Nick Clegg has become engaged in bad-tempered clashes with Liberal Democrat activists over so-called secret courts legislation and benefits changes.
The Deputy Prime Minister was barracked and accused of abandoning the party's values during a question and answer session.
The leadership was also embroiled in a row over blocking debate on a motion criticising the coalition's economic strategy.
The session in Brighton got off to a rocky start when Mr Clegg accidentally referred to the "good work Ed Balls is doing", when he meant to praise Energy Secretary Ed Davey. He then inadvertently suggested that Business Secretary Vince Cable was among "millionaire" pensioners who should be stripped of free bus passes.
The atmosphere became more heated when activists began to challenge Mr Clegg over the Justice and Security Bill, which would allow courts to sit in secret in some civil cases. The legislation was comfortably given its third reading in the Commons last week, despite a rebellion from some Tories and Lib Dem MPs and continuing opposition from civil rights campaigners.
One Lib Dem member questioned why Mr Clegg had "abandoned the high ground" by engaging with the proposals. And another said: "How can we call ourselves a Liberal Democratic party any more if we vote for this legislation?"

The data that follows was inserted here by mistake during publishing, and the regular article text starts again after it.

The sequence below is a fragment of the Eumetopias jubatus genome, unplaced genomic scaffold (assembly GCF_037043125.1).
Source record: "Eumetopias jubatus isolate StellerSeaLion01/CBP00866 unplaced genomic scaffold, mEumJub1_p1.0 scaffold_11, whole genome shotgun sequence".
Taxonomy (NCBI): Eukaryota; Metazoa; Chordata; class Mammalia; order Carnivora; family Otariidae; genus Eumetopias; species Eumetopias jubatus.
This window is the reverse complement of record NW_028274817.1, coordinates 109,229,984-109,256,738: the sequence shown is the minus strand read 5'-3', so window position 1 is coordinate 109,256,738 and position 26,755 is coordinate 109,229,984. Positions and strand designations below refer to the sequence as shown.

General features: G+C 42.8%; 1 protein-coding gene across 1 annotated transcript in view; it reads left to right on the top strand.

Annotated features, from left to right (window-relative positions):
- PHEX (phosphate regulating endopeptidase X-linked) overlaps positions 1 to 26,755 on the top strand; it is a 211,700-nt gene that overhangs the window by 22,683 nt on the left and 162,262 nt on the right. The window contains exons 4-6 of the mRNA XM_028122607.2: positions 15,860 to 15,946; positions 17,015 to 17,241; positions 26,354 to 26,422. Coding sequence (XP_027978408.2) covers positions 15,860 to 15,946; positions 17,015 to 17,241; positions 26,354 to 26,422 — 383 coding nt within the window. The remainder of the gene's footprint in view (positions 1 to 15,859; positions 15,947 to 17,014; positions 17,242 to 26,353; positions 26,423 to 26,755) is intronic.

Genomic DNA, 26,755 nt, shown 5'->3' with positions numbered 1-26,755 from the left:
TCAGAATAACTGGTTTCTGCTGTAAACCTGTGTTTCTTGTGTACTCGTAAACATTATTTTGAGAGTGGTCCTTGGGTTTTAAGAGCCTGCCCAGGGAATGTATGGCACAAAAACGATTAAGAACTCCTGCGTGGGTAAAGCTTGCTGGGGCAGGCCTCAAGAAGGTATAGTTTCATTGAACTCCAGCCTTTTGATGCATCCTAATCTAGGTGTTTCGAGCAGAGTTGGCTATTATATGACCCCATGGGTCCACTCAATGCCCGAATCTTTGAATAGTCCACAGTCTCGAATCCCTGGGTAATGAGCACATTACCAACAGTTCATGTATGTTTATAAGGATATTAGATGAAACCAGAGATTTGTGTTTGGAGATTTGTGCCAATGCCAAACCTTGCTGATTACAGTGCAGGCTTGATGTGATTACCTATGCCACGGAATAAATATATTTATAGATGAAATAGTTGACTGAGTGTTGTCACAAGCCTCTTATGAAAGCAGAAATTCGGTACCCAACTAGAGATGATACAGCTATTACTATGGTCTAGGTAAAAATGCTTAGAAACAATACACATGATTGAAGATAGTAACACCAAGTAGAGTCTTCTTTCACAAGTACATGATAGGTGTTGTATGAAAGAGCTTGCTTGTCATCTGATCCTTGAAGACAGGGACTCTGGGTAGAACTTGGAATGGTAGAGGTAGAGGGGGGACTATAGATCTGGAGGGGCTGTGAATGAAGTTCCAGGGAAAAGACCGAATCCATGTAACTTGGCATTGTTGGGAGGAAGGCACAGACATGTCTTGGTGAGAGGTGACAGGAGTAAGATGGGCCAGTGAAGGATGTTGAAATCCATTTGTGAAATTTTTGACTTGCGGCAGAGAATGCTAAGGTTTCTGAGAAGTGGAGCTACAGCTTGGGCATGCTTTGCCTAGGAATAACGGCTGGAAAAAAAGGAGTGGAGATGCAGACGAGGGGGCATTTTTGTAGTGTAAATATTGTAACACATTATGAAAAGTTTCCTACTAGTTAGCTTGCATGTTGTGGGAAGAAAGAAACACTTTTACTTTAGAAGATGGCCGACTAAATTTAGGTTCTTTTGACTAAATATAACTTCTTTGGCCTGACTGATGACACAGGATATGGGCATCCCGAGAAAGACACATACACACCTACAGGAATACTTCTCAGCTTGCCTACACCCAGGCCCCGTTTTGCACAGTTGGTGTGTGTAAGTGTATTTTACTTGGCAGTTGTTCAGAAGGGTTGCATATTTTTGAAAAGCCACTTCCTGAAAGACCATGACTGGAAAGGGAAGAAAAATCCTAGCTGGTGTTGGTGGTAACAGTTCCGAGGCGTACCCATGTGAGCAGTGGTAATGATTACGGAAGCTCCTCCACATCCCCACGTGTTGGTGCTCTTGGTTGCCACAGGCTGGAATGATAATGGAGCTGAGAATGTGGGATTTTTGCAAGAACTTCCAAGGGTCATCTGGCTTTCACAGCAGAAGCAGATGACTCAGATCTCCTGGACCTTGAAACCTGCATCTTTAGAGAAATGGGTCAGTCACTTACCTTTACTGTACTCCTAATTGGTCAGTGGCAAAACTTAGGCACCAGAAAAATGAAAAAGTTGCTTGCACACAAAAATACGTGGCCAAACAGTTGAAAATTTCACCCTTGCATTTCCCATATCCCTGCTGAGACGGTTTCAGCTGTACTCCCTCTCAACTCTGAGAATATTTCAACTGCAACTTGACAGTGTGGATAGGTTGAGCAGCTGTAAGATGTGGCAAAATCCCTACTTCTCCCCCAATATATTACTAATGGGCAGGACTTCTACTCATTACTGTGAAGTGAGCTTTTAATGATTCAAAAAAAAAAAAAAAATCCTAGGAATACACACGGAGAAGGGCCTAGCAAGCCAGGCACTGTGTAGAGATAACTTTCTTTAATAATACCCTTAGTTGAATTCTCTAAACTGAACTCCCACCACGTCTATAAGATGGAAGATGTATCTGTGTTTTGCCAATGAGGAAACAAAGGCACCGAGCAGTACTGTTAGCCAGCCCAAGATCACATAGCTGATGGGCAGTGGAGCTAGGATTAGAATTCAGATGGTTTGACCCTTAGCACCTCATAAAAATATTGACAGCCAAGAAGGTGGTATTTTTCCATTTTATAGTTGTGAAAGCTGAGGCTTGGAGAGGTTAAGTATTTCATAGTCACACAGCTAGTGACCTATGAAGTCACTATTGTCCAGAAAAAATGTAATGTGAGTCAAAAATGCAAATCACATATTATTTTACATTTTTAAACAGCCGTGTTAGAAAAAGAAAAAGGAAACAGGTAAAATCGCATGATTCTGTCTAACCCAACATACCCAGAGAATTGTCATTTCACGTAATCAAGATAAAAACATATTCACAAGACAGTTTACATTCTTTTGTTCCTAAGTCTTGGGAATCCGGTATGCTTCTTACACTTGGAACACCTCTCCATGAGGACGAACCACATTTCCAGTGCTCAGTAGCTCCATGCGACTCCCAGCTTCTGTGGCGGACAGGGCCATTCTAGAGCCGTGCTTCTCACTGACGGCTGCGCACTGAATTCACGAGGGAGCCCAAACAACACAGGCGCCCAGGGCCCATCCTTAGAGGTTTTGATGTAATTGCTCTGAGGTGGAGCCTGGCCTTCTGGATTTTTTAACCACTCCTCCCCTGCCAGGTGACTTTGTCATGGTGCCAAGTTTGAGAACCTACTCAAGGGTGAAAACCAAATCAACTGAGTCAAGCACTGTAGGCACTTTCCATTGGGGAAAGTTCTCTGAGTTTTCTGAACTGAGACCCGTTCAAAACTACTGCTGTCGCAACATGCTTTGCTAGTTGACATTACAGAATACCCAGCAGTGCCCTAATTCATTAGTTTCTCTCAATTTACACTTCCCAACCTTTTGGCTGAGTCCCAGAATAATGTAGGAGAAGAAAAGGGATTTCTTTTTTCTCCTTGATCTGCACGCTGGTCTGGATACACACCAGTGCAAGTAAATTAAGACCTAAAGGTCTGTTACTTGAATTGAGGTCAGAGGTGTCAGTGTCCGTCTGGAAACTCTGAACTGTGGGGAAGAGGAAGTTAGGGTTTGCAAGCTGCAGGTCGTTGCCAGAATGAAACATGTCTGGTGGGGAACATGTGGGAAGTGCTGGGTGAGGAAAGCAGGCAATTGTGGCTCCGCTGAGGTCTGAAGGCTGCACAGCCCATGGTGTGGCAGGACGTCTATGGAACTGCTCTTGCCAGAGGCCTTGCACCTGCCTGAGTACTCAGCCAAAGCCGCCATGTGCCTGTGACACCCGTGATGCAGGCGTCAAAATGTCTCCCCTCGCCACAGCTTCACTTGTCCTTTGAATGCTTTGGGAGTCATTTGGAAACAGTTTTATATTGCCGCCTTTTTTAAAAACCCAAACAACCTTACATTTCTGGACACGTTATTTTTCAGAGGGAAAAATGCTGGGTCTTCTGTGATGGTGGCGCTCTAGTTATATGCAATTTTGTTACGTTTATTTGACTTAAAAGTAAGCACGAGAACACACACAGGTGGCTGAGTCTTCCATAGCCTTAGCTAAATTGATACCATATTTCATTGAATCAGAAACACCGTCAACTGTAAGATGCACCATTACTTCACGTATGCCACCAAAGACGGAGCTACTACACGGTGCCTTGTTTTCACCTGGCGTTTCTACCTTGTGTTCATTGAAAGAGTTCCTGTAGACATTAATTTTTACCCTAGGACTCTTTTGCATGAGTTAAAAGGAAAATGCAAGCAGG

However, the party leader said the intelligence services were currently unable to defend themselves in some civil court cases because they could not disclose sensitive material. He stressed that many changes had already been made to the original proposals, and said he was unable to do what activists wanted and block the measures because only 8% of MPs were Lib Dems.
Mr Clegg received strong applause from most of the audience when he said the party had achieved a great deal given its presence in Parliament. And there was a warm response when he rebuked Tory Defence Secretary Philip Hammond for seeking more cuts to welfare.
Mr Clegg was also pressed on moves to cap total household benefits at £26,000 per year. The leader insisted that level was equivalent to earning a salary of around £35,000 before tax. He said: "I think most people would think that is a fair rule of thumb."
When chairman Andrew Wiseman said it was time to move on from the benefits topic, one audience member loudly complained that the issue should get a fuller airing. Mr Clegg joked: "The Q&A is turning into a riot."